Future CarTechnology: Safe or Distracting in St. Louis, Missouri?
Posted on March 6th, 2012 by Zane Cagle
As the world becomes accustomed to carrying the internet in their respective pockets, drivers are demanding greater options in cars for accessing information. In response to this, car makers have stepped up their efforts to give consumers greater options when driving. While this may be a boon for millenials who are accustomed to having any and all information available at their fingertips, government officials worry that such increases in technology in cars will lead to more distractions behind the wheel.
The iPhone and other smart phones have created a revolution in how information is disseminated, and changed a user’s expectation for just how quickly such information should be made available. With the opening of a particular app, a person can purchase movie tickets, check the weather, make a dinner reservation, or search for bars in their vicinity complete with user reviews. This desire for instantaneous information can make a user feel completely cut off from the outside world when behind the wheel.
To address this, car manufacturers have responded by increasing ways cars can become “smart” and gives user the connectedness to the virtual world as they drive. For instance, Mercedes Benz is developing an “Augmented Reality Windshield.” This windshield will display information on the screen about weather conditions, driving speed, upcoming road conditions, even reviews of restaurants as the driver passes by. Other car manufacturers are working on similar technological advances. While this is still in the very young stages of development, this technology will be coming to a car near you by the end of the decade.
While this windshield could offer some safety tips (road conditions or warning of accidents ahead comes to mind) it’s easy to see how this could pose a problem for other drivers on the road. No one wants to be driving next to the guy watching YouTube videos when he should be paying attention to the road. With this in mind, the Department of Transportation, along with the Alliance of Automobile Manufacturers, has developed suggested guidelines for new technology in vehicles. These include:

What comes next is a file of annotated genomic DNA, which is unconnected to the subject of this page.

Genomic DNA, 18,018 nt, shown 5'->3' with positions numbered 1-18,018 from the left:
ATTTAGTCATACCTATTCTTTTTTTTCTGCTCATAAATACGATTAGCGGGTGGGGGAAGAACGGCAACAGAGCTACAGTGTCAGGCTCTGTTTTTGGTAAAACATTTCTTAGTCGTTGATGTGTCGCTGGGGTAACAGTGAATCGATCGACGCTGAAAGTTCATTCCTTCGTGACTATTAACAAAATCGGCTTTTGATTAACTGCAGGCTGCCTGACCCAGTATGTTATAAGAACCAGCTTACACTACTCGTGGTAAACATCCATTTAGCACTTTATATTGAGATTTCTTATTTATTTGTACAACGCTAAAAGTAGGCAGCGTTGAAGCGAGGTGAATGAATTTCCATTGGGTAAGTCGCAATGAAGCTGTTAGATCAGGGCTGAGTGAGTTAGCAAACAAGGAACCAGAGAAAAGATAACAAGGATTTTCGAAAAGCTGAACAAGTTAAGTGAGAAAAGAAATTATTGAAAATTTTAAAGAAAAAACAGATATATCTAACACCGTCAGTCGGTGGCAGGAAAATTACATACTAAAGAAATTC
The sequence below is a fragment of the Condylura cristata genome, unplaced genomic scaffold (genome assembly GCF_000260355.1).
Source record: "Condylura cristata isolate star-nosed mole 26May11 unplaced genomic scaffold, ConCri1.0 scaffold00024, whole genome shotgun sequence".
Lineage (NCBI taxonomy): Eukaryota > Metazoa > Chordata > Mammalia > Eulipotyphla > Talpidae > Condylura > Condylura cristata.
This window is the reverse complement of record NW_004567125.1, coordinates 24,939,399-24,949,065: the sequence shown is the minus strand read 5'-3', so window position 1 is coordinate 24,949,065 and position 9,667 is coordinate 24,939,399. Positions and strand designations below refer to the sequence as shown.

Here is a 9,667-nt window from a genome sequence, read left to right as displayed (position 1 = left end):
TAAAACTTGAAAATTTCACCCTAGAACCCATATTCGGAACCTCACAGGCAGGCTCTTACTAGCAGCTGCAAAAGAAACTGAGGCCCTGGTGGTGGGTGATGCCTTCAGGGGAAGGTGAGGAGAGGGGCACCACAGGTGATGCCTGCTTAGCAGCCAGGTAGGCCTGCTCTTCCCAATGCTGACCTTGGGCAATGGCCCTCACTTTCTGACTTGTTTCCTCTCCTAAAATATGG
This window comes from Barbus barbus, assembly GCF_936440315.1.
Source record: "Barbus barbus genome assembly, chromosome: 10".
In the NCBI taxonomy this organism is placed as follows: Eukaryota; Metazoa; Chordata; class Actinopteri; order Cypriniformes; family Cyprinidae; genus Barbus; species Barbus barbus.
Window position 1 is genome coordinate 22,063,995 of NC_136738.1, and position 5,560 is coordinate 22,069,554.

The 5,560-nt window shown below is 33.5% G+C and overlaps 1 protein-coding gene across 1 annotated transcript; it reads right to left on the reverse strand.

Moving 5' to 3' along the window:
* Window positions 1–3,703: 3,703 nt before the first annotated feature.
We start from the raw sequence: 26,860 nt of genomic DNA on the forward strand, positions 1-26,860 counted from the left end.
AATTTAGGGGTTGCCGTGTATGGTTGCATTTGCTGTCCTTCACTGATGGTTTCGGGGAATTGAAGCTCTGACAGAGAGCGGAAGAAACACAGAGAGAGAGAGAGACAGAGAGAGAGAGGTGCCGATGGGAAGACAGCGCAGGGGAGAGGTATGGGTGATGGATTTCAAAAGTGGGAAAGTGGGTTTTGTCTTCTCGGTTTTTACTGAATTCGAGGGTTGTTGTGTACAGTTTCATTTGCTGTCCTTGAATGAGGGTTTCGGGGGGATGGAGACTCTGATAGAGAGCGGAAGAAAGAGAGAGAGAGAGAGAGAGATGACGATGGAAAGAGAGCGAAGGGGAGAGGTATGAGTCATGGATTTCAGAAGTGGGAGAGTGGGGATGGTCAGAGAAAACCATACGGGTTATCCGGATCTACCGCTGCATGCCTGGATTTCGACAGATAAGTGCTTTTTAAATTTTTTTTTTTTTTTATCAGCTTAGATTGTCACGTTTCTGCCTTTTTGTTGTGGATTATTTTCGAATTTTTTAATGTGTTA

- Simplify vehicle-based communication systems and reduce the time a driver needs to use them.
- Design devices that require only one hand and require a driver to divert his or her eyes from the road for no more than two seconds.
- Don’t put unnecessary information in the driver’s field of vision.
- Disable manual text messaging, Internet and social-media browsing, and navigation system destination entry.
While this list is far from complete, it is a good first step in ensuring that safety and technology can be implemented jointly. Because 3,000 people died in 2010 due to distracted driving, it is apparent that there is a pressing need to keep drivers as focused as possible.
Zane T. Cagle and the Missouri car accident attorneys at The Cagle Law Firm want everyone to remain safe behind the wheel. Too often, we have clients speak to our Missouri personal injury attorneys, discussing ways they’ve been injured by distracted drivers. It’s very unfortunate, and these safety issues need to be taken seriously. If you’ve been injured by a distracted driver, contact a Missouri personal injury attorney at The Cagle Law Firm at 1.800.685.3302 today for a free consulation.
SOURCES: The Republic ; Enrg.io